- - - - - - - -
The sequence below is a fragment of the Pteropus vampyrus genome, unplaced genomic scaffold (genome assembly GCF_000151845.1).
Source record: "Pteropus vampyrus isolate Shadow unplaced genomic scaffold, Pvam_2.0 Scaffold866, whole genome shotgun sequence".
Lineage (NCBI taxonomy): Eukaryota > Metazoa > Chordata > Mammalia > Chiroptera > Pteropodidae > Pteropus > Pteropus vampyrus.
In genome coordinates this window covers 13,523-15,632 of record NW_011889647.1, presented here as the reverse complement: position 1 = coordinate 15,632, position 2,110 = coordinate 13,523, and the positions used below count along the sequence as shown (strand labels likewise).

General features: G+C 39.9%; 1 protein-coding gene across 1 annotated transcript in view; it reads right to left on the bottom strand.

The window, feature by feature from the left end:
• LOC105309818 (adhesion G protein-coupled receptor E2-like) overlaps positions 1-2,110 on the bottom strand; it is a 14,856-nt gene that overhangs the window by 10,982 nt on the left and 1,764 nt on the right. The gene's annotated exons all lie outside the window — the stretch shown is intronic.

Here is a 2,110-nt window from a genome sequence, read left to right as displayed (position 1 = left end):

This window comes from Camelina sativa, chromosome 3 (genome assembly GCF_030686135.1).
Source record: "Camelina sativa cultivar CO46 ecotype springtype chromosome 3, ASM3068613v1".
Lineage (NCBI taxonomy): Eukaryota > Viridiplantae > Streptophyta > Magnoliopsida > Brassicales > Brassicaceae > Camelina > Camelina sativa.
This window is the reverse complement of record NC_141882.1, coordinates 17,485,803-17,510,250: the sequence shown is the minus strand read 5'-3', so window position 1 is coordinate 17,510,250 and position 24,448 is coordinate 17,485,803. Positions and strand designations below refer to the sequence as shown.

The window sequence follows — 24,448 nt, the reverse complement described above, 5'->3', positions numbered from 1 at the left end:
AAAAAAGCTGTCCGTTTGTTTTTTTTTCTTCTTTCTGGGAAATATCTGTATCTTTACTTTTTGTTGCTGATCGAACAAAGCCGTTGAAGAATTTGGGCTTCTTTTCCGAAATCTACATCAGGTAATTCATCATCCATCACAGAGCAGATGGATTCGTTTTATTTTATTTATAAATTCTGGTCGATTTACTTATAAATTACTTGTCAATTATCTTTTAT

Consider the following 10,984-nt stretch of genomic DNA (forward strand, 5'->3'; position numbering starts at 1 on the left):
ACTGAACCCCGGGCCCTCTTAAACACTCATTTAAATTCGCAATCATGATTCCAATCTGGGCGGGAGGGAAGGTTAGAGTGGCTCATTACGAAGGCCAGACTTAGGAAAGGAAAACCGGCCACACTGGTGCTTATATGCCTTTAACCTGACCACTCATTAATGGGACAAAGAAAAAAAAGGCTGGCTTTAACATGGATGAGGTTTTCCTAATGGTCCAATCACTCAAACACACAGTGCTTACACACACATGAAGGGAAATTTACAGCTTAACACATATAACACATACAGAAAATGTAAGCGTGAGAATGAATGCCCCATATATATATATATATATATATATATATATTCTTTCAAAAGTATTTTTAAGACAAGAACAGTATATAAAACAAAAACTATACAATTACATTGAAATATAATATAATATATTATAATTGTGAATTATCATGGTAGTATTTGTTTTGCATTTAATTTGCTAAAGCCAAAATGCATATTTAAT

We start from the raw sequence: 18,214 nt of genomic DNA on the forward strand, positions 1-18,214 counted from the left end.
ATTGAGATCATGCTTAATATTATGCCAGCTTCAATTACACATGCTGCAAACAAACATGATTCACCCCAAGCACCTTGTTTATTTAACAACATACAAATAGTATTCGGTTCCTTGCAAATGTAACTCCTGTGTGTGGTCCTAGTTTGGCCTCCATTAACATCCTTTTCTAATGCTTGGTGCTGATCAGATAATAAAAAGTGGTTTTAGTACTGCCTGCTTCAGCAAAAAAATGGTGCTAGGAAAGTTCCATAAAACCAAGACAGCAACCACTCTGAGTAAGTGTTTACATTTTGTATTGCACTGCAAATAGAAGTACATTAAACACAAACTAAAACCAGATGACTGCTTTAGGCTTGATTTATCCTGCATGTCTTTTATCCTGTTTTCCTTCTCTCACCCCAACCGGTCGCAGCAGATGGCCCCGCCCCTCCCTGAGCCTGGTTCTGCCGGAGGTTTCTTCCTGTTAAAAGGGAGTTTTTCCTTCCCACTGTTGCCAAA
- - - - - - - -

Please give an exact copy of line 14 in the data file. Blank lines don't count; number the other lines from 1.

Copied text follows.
AAAAAAGCTGTCCGTTTGTTTTTTTTTCTTCTTTCTGGGAAATATCTGTATCTTTACTTTTTGTTGCTGATCGAACAAAGCCGTTGAAGAATTTGGGCTTCTTTTCCGAAATCTACATCAGGTAATTCATCATCCATCACAGAGCAGATGGATTCGTTTTATTTTATTTATAAATTCTGGTCGATTTACTTATAAATTACTTGTCAATTATCTTTTAT